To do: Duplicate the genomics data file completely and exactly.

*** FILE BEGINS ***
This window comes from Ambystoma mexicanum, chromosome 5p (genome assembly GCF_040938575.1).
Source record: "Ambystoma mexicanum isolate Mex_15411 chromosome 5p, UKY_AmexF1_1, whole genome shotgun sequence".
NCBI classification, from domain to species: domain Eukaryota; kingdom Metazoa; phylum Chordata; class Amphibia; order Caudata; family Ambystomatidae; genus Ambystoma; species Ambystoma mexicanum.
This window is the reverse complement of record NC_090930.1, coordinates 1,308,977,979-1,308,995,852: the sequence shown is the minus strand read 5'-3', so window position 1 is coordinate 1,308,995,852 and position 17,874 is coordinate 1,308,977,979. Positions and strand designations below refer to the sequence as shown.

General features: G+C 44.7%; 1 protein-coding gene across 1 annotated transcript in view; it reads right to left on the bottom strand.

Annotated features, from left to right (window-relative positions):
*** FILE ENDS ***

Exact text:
This window comes from Ambystoma mexicanum, chromosome 5p (genome assembly GCF_040938575.1).
Source record: "Ambystoma mexicanum isolate Mex_15411 chromosome 5p, UKY_AmexF1_1, whole genome shotgun sequence".
NCBI classification, from domain to species: domain Eukaryota; kingdom Metazoa; phylum Chordata; class Amphibia; order Caudata; family Ambystomatidae; genus Ambystoma; species Ambystoma mexicanum.
This window is the reverse complement of record NC_090930.1, coordinates 1,308,977,979-1,308,995,852: the sequence shown is the minus strand read 5'-3', so window position 1 is coordinate 1,308,995,852 and position 17,874 is coordinate 1,308,977,979. Positions and strand designations below refer to the sequence as shown.

General features: G+C 44.7%; 1 protein-coding gene across 1 annotated transcript in view; it reads right to left on the bottom strand.

Annotated features, from left to right (window-relative positions):